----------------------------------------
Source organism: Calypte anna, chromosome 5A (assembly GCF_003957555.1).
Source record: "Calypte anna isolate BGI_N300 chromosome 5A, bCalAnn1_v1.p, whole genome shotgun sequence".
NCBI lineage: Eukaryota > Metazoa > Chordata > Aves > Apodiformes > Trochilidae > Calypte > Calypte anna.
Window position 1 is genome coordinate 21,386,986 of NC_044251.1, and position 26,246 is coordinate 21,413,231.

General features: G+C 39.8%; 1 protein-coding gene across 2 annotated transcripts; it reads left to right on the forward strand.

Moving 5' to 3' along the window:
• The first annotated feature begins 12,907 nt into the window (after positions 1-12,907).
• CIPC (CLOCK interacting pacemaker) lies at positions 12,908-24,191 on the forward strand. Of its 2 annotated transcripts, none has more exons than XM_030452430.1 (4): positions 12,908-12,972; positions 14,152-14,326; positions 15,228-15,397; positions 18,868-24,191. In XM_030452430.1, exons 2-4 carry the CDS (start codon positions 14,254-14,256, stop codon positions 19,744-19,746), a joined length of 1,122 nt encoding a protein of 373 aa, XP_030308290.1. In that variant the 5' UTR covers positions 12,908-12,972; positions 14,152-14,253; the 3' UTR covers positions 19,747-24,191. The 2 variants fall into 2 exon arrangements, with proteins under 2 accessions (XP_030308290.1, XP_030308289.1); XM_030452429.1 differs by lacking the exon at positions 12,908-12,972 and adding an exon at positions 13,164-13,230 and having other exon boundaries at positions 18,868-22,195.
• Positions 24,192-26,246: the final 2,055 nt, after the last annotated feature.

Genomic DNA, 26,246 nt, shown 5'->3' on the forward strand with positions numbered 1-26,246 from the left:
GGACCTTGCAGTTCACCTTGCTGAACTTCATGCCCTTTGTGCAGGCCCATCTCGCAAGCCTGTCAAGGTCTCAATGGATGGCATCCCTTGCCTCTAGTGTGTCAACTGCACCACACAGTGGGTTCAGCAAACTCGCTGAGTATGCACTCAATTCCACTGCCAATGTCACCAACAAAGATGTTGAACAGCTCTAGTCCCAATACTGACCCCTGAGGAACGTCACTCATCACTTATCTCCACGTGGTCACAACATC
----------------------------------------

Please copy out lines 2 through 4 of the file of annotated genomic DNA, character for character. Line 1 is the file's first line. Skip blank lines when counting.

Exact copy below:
Source record: "Calypte anna isolate BGI_N300 chromosome 5A, bCalAnn1_v1.p, whole genome shotgun sequence".
NCBI lineage: Eukaryota > Metazoa > Chordata > Aves > Apodiformes > Trochilidae > Calypte > Calypte anna.
Window position 1 is genome coordinate 21,386,986 of NC_044251.1, and position 26,246 is coordinate 21,413,231.